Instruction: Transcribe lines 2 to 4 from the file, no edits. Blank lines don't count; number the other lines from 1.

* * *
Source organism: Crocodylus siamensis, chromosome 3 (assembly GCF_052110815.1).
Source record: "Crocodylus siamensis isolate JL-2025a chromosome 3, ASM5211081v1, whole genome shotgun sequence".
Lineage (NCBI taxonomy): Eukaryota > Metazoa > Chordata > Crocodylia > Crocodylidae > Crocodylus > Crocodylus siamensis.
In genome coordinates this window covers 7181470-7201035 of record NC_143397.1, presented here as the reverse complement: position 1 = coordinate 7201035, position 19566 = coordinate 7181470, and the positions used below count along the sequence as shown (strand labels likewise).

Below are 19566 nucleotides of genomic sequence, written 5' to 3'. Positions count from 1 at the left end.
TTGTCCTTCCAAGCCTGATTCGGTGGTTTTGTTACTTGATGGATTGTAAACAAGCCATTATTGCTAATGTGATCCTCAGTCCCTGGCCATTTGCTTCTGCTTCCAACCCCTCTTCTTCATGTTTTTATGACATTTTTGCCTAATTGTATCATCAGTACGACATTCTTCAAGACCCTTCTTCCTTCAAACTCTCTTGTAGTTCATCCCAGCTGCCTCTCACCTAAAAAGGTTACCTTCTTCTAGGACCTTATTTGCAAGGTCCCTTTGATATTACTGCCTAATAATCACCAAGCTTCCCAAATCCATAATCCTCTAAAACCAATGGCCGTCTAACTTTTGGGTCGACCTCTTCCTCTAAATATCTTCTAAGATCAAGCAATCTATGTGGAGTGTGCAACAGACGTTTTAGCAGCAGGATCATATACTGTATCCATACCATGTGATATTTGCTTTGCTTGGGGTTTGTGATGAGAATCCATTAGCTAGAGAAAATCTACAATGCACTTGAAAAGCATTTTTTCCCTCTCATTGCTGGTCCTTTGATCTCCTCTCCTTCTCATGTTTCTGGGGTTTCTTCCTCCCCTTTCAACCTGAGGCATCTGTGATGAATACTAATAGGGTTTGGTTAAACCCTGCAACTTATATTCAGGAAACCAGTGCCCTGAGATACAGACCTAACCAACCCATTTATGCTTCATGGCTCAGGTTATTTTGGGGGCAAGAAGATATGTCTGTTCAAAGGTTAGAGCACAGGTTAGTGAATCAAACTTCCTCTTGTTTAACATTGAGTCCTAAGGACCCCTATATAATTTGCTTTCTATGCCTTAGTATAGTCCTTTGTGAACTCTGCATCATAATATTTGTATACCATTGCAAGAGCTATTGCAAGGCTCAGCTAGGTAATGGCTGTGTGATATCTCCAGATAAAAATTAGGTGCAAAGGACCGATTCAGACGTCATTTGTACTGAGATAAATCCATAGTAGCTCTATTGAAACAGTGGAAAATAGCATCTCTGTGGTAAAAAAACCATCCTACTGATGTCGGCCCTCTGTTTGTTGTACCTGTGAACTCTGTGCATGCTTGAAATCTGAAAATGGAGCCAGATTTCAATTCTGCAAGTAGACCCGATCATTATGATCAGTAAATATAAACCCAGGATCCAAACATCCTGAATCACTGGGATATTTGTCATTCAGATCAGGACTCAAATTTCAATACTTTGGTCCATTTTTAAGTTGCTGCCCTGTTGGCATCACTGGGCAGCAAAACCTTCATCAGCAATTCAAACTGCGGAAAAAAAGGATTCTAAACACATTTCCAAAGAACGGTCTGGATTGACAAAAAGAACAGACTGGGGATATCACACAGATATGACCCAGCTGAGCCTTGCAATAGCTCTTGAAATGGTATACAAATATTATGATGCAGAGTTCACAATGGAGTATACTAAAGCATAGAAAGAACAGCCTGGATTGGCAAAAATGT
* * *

Source record: "Crocodylus siamensis isolate JL-2025a chromosome 3, ASM5211081v1, whole genome shotgun sequence".
Lineage (NCBI taxonomy): Eukaryota > Metazoa > Chordata > Crocodylia > Crocodylidae > Crocodylus > Crocodylus siamensis.
In genome coordinates this window covers 7181470-7201035 of record NC_143397.1, presented here as the reverse complement: position 1 = coordinate 7201035, position 19566 = coordinate 7181470, and the positions used below count along the sequence as shown (strand labels likewise).